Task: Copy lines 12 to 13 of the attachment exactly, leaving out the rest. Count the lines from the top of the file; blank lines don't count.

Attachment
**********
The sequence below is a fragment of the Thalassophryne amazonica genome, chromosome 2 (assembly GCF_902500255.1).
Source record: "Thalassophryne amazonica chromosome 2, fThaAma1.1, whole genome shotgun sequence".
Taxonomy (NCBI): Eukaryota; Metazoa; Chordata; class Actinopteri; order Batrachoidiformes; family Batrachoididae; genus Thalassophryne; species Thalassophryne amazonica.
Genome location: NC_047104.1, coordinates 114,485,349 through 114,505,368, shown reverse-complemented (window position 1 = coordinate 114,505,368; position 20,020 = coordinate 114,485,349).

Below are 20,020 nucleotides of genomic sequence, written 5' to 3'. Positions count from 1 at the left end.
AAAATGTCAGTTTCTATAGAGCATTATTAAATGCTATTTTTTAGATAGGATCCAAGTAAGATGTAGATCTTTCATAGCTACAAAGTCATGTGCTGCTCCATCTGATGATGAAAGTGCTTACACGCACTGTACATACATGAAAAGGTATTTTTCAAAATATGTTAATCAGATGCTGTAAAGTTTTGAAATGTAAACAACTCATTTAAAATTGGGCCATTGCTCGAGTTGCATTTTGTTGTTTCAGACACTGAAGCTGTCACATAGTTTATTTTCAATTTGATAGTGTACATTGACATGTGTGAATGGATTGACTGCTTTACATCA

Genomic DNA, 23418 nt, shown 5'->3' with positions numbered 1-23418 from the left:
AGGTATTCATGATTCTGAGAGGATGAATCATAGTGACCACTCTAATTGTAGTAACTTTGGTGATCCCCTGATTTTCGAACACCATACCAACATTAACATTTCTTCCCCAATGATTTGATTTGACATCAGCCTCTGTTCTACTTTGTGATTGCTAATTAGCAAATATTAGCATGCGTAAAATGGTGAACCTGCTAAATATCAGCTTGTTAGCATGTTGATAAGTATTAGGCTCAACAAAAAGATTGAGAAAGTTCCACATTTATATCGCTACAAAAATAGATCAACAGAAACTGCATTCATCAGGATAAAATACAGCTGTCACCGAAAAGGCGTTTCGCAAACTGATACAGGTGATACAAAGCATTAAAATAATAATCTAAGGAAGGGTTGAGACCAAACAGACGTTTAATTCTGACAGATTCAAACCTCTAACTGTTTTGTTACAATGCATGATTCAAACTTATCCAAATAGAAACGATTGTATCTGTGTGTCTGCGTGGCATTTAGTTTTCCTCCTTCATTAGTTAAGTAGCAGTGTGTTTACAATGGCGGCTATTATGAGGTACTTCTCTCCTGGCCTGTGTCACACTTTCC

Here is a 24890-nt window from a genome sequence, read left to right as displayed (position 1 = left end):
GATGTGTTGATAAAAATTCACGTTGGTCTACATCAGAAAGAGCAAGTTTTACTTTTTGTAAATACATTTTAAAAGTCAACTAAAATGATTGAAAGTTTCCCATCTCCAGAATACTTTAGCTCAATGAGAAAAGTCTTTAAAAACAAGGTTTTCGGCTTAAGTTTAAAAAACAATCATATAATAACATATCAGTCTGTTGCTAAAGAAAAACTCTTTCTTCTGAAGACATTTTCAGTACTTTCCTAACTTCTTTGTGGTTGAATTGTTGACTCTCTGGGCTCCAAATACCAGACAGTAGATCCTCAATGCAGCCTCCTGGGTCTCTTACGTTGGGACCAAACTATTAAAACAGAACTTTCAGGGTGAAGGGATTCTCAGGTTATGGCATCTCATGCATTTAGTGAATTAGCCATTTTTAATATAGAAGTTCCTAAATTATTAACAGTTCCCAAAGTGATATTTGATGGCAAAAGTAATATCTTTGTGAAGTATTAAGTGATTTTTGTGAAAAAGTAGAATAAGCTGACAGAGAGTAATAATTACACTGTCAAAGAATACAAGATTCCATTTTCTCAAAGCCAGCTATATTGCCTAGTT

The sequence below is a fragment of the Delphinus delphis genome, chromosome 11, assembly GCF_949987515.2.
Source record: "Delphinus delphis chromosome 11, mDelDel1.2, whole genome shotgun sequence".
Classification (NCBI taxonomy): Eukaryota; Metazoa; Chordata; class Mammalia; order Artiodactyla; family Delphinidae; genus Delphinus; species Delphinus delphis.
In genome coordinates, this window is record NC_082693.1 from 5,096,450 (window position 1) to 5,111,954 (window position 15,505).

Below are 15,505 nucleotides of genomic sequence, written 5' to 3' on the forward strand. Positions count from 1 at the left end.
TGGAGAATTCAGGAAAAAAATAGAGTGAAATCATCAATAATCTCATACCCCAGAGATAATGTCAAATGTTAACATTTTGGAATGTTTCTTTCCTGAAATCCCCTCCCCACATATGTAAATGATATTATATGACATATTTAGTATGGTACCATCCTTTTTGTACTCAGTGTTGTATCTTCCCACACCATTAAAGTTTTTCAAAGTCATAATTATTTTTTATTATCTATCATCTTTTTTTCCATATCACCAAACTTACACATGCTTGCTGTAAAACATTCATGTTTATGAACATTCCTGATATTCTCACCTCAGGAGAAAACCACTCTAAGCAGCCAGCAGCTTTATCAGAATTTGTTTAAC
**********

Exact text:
Source record: "Delphinus delphis chromosome 11, mDelDel1.2, whole genome shotgun sequence".
Classification (NCBI taxonomy): Eukaryota; Metazoa; Chordata; class Mammalia; order Artiodactyla; family Delphinidae; genus Delphinus; species Delphinus delphis.